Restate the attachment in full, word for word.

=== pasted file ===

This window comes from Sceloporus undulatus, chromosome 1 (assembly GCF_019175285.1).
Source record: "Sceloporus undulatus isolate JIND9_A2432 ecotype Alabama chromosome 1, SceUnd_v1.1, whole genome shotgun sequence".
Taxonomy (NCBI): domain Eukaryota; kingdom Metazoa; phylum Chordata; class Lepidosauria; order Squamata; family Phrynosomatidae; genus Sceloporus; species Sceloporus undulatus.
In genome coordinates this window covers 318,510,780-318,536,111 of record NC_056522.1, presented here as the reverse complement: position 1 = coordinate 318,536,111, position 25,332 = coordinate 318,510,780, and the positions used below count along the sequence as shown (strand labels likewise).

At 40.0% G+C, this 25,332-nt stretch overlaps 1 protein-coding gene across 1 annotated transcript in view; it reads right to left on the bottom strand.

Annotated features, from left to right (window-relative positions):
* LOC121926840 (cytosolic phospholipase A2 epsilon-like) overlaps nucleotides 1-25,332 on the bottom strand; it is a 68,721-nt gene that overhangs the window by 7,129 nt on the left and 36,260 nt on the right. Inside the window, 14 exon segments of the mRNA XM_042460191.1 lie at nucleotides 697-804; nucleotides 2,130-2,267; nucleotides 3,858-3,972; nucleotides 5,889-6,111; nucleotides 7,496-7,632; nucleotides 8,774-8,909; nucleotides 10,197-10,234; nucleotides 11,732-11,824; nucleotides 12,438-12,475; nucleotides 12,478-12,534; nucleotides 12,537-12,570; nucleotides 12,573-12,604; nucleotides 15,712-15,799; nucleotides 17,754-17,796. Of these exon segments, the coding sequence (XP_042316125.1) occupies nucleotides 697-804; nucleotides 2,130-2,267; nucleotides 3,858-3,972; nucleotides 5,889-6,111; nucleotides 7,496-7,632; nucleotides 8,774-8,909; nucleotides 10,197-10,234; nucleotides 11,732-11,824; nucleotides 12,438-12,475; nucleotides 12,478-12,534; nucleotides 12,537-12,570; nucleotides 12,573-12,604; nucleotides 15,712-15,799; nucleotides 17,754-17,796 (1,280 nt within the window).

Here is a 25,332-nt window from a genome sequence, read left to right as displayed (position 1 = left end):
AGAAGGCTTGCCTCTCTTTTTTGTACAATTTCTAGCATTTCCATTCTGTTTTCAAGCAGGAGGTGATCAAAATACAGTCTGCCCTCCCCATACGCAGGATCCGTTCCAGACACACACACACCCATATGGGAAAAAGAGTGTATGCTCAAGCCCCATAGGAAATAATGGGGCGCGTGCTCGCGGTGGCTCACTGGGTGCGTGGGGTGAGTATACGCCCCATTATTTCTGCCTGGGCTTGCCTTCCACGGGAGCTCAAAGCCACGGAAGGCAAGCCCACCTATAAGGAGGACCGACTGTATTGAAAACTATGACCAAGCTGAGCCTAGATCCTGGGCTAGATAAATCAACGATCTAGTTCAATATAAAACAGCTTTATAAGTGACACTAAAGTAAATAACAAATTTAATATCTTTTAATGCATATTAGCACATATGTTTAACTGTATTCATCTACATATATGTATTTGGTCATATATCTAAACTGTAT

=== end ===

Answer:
This window comes from Sceloporus undulatus, chromosome 1 (assembly GCF_019175285.1).
Source record: "Sceloporus undulatus isolate JIND9_A2432 ecotype Alabama chromosome 1, SceUnd_v1.1, whole genome shotgun sequence".
Taxonomy (NCBI): domain Eukaryota; kingdom Metazoa; phylum Chordata; class Lepidosauria; order Squamata; family Phrynosomatidae; genus Sceloporus; species Sceloporus undulatus.
In genome coordinates this window covers 318,510,780-318,536,111 of record NC_056522.1, presented here as the reverse complement: position 1 = coordinate 318,536,111, position 25,332 = coordinate 318,510,780, and the positions used below count along the sequence as shown (strand labels likewise).

At 40.0% G+C, this 25,332-nt stretch overlaps 1 protein-coding gene across 1 annotated transcript in view; it reads right to left on the bottom strand.

Annotated features, from left to right (window-relative positions):
* LOC121926840 (cytosolic phospholipase A2 epsilon-like) overlaps nucleotides 1-25,332 on the bottom strand; it is a 68,721-nt gene that overhangs the window by 7,129 nt on the left and 36,260 nt on the right. Inside the window, 14 exon segments of the mRNA XM_042460191.1 lie at nucleotides 697-804; nucleotides 2,130-2,267; nucleotides 3,858-3,972; nucleotides 5,889-6,111; nucleotides 7,496-7,632; nucleotides 8,774-8,909; nucleotides 10,197-10,234; nucleotides 11,732-11,824; nucleotides 12,438-12,475; nucleotides 12,478-12,534; nucleotides 12,537-12,570; nucleotides 12,573-12,604; nucleotides 15,712-15,799; nucleotides 17,754-17,796. Of these exon segments, the coding sequence (XP_042316125.1) occupies nucleotides 697-804; nucleotides 2,130-2,267; nucleotides 3,858-3,972; nucleotides 5,889-6,111; nucleotides 7,496-7,632; nucleotides 8,774-8,909; nucleotides 10,197-10,234; nucleotides 11,732-11,824; nucleotides 12,438-12,475; nucleotides 12,478-12,534; nucleotides 12,537-12,570; nucleotides 12,573-12,604; nucleotides 15,712-15,799; nucleotides 17,754-17,796 (1,280 nt within the window).

Here is a 25,332-nt window from a genome sequence, read left to right as displayed (position 1 = left end):
AGAAGGCTTGCCTCTCTTTTTTGTACAATTTCTAGCATTTCCATTCTGTTTTCAAGCAGGAGGTGATCAAAATACAGTCTGCCCTCCCCATACGCAGGATCCGTTCCAGACACACACACACCCATATGGGAAAAAGAGTGTATGCTCAAGCCCCATAGGAAATAATGGGGCGCGTGCTCGCGGTGGCTCACTGGGTGCGTGGGGTGAGTATACGCCCCATTATTTCTGCCTGGGCTTGCCTTCCACGGGAGCTCAAAGCCACGGAAGGCAAGCCCACCTATAAGGAGGACCGACTGTATTGAAAACTATGACCAAGCTGAGCCTAGATCCTGGGCTAGATAAATCAACGATCTAGTTCAATATAAAACAGCTTTATAAGTGACACTAAAGTAAATAACAAATTTAATATCTTTTAATGCATATTAGCACATATGTTTAACTGTATTCATCTACATATATGTATTTGGTCATATATCTAAACTGTAT